Female Economic Participation and Economic Growth: An Empirical Evaluation of the Nexus for sub-Saharan African Region
Keywords:Female Labour Force Participation, Economic Growth, sub-Saharan Africa, Female Economic Participation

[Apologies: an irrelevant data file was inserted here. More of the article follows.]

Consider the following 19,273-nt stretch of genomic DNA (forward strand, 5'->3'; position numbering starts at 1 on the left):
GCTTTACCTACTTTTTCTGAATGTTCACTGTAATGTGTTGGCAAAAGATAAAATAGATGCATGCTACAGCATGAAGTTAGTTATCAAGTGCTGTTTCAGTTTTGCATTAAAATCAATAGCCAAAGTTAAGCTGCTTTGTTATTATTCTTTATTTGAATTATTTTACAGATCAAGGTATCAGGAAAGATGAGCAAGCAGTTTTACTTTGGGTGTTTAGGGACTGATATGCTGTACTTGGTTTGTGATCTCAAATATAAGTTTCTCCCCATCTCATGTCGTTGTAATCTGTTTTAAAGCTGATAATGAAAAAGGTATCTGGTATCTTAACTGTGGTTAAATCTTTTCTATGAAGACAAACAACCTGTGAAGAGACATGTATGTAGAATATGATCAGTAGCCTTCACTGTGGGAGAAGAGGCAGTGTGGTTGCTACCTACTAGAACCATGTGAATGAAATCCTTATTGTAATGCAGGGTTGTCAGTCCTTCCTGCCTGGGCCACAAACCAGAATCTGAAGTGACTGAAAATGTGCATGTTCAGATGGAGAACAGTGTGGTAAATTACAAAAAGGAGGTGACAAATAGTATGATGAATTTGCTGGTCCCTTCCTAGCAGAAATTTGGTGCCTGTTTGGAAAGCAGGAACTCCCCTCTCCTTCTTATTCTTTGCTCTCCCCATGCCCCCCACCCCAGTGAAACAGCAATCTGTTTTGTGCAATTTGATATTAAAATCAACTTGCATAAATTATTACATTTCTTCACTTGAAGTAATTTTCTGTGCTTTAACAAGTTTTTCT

More recently, there has been increasing recognition of gender perspective to achieve economic growth and sustainable development. Although the nexus between gender equality and economic growth has enjoyed sizeable consideration in the literature, empirical evaluation of the economic growth effect of female economic participation is few. Hence, this study seeks to examine the relationship between female economic participation and the economic growth process of the sub-Saharan African region. In particular, the study tests whether there is an economic growth premium due to female participation in economic activities using data for a sample of 35 sub-Saharan African economies. Employing the Prais-Winsten regression, the findings suggest the existence of a significant positive effect of female economic participation on economic growth in the region. Specifically, a per cent increase in female employment rate and female labour force participation leads to a 0.028 per cent and 0.021 per cent increase in economic growth. Also, the share of working population, domestic credit to the private sector and urbanization rate are positively correlated with economic growth during the study period. The findings imply that female economic empowerment is important for achieving economic growth in the region; hence empowerment of women and girls should be made focal in national and regional development plans as stipulated in goal 5 of the Sustainable Development Goals (SDG) plan.
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